Find the image of the first quadrant $\displaystyle Q$ under the mapping

$\displaystyle z \mapsto f(z)=\int_0^z\frac{dt}{\sqrt{1-t^2}}.$

Printable View

- Feb 2nd 2010, 05:07 PMBruno J.Complex integral
Find the image of the first quadrant $\displaystyle Q$ under the mapping

$\displaystyle z \mapsto f(z)=\int_0^z\frac{dt}{\sqrt{1-t^2}}.$

- Feb 5th 2010, 06:46 AMshawsend
It's an interesting problem and I'd like to try:

I believe the image can be determined by considering both values of the square root in the integrand and using an analytic branch of the multi-valued antiderivative $\displaystyle \arcsin(Q)=-i\log[iQ+\sqrt{1-Q^2}]$ where we can use the principal-valued logarithm and square root. Below are the sheets of the integrand and note in the first quadrant (Q), the sheets have the same sign. Both sheets are either negative or positive so consider the expansion:

$\displaystyle \int f(z)dz=\int udx-vdy+i\int vdx+udy$

so that the imaginary part of the integral will be positive if the integration is over the blue branch or negative if the integration is over the red branch. This then splits the image into two separate rectangular regions extending to $\displaystyle \pm \infty$ which I've colored the same as the corresponding branch. The single vertical lines on either side of the images represent the two values of the integral for $\displaystyle z$ real and greater than one. Perhaps though I should explain more how the rectangular regions are obtained in terms of the logarithm expression.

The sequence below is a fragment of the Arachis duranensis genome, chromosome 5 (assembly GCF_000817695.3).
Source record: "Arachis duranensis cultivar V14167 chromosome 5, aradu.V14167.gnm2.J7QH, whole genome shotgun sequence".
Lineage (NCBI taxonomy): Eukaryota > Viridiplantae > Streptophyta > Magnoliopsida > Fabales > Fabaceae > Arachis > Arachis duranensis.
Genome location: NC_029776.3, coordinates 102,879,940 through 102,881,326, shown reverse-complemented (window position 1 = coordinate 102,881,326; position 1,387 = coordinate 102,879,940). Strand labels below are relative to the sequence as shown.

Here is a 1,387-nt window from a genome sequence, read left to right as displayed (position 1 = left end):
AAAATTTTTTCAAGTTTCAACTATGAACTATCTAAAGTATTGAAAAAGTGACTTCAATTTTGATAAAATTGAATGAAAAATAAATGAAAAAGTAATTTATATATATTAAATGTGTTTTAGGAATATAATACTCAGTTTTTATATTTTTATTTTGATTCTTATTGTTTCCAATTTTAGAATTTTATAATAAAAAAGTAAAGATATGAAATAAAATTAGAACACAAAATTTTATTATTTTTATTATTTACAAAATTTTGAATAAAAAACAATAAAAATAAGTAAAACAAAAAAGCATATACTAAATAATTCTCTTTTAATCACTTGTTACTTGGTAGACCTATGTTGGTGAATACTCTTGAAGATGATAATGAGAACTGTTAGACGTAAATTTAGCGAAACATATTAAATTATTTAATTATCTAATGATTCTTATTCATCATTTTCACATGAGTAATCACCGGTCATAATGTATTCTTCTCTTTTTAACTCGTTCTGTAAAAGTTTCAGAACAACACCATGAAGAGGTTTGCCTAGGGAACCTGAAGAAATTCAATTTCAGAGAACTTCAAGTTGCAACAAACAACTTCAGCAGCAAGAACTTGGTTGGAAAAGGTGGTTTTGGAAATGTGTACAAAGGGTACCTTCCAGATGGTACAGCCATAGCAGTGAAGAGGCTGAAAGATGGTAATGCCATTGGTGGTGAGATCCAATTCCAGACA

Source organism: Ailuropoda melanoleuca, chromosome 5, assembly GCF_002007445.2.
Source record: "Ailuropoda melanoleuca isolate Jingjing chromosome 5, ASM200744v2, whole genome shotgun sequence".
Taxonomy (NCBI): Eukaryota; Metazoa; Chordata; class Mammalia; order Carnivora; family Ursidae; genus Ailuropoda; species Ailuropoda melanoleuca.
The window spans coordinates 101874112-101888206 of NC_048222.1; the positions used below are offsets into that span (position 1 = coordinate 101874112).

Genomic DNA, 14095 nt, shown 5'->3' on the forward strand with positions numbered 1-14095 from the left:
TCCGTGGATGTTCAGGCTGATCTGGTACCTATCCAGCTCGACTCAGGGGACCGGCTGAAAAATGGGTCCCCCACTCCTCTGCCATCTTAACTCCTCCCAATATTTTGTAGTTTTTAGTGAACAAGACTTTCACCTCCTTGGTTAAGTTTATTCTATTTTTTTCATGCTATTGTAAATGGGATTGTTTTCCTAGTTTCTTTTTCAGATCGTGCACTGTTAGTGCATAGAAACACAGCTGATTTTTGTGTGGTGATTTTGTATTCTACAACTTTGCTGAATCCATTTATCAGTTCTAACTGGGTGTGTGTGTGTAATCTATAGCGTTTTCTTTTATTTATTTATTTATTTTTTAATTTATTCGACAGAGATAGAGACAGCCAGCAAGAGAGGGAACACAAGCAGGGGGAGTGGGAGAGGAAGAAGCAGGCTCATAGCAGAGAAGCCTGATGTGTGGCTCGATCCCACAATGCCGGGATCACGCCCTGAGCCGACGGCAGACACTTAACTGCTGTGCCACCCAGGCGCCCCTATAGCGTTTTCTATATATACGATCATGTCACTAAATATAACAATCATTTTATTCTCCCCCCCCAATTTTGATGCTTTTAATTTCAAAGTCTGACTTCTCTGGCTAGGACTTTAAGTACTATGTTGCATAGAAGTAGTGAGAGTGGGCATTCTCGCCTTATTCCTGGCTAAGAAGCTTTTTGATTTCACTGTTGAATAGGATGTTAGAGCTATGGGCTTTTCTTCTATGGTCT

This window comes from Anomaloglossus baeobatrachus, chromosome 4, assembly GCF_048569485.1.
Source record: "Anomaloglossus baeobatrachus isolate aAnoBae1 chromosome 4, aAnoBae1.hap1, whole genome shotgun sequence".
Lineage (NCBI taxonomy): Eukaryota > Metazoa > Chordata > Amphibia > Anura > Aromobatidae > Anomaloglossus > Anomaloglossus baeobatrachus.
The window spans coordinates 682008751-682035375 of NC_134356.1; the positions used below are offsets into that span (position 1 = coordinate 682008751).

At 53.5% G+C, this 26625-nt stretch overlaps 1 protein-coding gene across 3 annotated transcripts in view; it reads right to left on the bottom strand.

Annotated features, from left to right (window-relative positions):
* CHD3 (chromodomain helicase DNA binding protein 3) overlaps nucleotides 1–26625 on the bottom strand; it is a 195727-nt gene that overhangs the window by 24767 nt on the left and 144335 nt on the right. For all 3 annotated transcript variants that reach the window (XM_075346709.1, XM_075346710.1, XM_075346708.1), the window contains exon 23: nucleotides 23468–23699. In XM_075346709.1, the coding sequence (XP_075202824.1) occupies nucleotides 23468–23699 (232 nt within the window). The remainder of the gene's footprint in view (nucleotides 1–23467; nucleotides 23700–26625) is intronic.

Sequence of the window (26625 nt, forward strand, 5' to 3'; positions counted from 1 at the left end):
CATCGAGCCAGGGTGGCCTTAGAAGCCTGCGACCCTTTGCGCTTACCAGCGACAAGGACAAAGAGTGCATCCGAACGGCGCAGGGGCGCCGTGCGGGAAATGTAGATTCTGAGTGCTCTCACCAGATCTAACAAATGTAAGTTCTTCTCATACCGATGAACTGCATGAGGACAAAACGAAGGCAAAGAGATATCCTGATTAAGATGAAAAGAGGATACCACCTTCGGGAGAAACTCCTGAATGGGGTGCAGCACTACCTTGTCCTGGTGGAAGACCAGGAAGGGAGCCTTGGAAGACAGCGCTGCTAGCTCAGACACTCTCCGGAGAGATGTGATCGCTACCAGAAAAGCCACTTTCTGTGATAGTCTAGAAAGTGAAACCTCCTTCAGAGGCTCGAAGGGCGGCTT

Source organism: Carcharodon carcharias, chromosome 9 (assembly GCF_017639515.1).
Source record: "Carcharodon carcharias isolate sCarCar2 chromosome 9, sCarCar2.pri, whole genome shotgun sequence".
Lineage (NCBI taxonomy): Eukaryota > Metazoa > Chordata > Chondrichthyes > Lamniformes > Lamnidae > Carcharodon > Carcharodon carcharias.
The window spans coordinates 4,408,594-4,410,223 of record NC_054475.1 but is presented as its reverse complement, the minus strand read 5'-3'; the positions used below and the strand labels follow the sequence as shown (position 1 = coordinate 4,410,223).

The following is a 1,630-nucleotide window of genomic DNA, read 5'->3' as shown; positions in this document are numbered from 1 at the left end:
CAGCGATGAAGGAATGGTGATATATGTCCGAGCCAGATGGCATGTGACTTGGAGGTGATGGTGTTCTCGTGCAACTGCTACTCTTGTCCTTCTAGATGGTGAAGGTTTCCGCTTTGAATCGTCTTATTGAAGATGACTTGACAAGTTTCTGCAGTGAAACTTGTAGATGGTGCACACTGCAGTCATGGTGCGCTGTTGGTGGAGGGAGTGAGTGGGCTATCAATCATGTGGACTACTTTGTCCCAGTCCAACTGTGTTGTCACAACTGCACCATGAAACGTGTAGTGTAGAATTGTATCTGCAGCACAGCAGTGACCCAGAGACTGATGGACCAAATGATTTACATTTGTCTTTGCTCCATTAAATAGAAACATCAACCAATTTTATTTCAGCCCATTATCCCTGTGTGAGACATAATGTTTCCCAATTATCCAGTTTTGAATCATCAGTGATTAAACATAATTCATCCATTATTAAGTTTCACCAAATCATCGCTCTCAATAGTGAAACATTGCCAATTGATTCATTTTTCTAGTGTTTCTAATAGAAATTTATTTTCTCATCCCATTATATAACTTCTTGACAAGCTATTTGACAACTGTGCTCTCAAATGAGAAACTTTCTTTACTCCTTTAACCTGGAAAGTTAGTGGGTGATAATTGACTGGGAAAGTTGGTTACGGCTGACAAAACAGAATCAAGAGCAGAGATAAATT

Not sure but that's what I think it is. :) - Feb 5th 2010, 08:22 AMBruno J.
Good!

Your approach is valid, but probably more work than necessary. Why not look at the path which the image point describes as the point $\displaystyle z$ travels along the boundary of $\displaystyle Q$? The image of $\displaystyle Q$ will then be either the inside or the outside of the domain delimited by that path.

You might not even require the antiderivative!